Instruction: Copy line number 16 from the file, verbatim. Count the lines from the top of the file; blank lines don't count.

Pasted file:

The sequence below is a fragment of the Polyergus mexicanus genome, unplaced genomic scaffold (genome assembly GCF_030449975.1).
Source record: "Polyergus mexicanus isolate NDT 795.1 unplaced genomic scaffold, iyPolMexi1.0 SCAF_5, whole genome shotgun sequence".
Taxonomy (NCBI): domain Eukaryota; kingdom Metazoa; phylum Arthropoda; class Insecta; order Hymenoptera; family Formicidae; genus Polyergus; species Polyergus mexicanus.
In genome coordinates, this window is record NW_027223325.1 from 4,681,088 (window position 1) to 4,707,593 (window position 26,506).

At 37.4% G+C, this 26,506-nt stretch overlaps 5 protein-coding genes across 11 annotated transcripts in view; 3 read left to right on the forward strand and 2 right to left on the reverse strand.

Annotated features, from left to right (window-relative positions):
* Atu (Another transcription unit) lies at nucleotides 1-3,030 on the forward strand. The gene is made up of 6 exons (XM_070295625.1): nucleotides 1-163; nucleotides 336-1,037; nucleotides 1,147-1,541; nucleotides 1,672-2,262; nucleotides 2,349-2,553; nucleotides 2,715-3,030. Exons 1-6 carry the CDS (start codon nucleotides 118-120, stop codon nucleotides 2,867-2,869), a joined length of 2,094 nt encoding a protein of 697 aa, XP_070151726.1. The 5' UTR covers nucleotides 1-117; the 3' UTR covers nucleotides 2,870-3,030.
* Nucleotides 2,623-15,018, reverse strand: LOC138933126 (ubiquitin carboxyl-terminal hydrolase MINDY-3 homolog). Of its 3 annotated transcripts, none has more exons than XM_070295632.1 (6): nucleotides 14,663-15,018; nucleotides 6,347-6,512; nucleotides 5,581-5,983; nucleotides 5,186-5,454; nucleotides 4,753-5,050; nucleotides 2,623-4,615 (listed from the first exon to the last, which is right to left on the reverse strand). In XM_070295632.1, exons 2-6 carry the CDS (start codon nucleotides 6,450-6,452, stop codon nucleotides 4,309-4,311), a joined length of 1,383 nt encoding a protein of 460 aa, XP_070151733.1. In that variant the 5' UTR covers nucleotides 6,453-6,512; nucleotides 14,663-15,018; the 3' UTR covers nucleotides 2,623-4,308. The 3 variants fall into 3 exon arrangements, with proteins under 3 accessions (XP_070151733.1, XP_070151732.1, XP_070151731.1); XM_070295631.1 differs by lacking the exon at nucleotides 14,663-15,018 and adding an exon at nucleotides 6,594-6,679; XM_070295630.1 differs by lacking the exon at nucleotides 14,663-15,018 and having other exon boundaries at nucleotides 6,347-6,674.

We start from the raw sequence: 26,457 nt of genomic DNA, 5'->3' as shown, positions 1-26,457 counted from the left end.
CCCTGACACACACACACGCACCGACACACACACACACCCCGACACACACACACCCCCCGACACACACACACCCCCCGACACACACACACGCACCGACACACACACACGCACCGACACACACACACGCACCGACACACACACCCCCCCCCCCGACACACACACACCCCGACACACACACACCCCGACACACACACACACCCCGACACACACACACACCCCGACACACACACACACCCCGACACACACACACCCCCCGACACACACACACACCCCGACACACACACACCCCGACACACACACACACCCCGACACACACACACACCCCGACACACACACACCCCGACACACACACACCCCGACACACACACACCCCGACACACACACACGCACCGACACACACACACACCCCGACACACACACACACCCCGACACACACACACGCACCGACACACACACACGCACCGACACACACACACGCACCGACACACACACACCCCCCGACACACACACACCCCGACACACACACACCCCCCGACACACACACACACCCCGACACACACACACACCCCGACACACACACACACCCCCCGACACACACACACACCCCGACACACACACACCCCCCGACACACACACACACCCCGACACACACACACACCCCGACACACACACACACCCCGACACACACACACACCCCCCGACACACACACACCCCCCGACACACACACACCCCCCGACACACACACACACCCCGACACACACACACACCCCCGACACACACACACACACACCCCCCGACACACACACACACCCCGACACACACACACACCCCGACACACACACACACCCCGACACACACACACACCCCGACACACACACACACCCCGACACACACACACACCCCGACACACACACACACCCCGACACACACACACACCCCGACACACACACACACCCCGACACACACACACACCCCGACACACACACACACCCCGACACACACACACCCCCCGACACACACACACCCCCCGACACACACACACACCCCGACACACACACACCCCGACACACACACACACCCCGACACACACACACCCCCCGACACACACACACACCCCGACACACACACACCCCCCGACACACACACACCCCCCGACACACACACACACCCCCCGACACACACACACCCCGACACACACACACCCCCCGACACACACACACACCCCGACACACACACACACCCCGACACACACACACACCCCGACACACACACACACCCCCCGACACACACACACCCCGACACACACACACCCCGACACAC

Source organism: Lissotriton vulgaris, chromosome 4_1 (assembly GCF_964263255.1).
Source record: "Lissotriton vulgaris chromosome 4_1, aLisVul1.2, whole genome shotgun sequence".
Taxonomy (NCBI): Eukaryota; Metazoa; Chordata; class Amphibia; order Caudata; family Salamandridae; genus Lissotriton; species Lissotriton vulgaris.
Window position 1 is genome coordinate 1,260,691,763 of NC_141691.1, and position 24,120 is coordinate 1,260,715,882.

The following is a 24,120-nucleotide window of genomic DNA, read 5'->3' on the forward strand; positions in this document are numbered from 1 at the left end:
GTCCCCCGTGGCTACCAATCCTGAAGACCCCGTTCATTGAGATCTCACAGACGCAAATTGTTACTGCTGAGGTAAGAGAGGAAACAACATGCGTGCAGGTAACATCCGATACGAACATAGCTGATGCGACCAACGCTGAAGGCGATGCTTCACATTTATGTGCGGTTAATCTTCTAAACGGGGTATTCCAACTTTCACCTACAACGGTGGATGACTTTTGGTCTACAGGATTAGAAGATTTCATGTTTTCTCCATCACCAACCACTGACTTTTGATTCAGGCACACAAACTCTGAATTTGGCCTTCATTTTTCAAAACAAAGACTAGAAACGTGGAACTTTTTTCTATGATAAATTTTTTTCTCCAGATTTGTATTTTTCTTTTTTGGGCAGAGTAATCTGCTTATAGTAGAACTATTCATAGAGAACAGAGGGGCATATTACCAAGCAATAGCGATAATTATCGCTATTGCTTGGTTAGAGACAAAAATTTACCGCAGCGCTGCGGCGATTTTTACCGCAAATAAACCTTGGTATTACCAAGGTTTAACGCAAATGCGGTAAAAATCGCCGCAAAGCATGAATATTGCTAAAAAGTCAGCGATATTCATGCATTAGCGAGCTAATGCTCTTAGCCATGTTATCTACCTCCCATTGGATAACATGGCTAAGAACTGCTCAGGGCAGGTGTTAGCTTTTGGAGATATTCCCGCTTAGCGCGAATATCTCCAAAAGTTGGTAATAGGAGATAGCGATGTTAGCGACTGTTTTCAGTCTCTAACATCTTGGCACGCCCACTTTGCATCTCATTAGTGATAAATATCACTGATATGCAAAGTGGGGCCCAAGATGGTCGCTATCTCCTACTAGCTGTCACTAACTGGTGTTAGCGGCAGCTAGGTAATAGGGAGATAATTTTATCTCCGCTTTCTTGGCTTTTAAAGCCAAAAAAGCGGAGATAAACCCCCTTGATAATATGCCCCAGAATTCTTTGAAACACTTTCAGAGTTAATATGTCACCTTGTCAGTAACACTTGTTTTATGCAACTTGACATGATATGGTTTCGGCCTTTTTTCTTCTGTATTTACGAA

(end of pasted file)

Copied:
GTCCCCCGTGGCTACCAATCCTGAAGACCCCGTTCATTGAGATCTCACAGACGCAAATTGTTACTGCTGAGGTAAGAGAGGAAACAACATGCGTGCAGGTAACATCCGATACGAACATAGCTGATGCGACCAACGCTGAAGGCGATGCTTCACATTTATGTGCGGTTAATCTTCTAAACGGGGTATTCCAACTTTCACCTACAACGGTGGATGACTTTTGGTCTACAGGATTAGAAGATTTCATGTTTTCTCCATCACCAACCACTGACTTTTGATTCAGGCACACAAACTCTGAATTTGGCCTTCATTTTTCAAAACAAAGACTAGAAACGTGGAACTTTTTTCTATGATAAATTTTTTTCTCCAGATTTGTATTTTTCTTTTTTGGGCAGAGTAATCTGCTTATAGTAGAACTATTCATAGAGAACAGAGGGGCATATTACCAAGCAATAGCGATAATTATCGCTATTGCTTGGTTAGAGACAAAAATTTACCGCAGCGCTGCGGCGATTTTTACCGCAAATAAACCTTGGTATTACCAAGGTTTAACGCAAATGCGGTAAAAATCGCCGCAAAGCATGAATATTGCTAAAAAGTCAGCGATATTCATGCATTAGCGAGCTAATGCTCTTAGCCATGTTATCTACCTCCCATTGGATAACATGGCTAAGAACTGCTCAGGGCAGGTGTTAGCTTTTGGAGATATTCCCGCTTAGCGCGAATATCTCCAAAAGTTGGTAATAGGAGATAGCGATGTTAGCGACTGTTTTCAGTCTCTAACATCTTGGCACGCCCACTTTGCATCTCATTAGTGATAAATATCACTGATATGCAAAGTGGGGCCCAAGATGGTCGCTATCTCCTACTAGCTGTCACTAACTGGTGTTAGCGGCAGCTAGGTAATAGGGAGATAATTTTATCTCCGCTTTCTTGGCTTTTAAAGCCAAAAAAGCGGAGATAAACCCCCTTGATAATATGCCCCAGAATTCTTTGAAACACTTTCAGAGTTAATATGTCACCTTGTCAGTAACACTTGTTTTATGCAACTTGACATGATATGGTTTCGGCCTTTTTTCTTCTGTATTTACGAA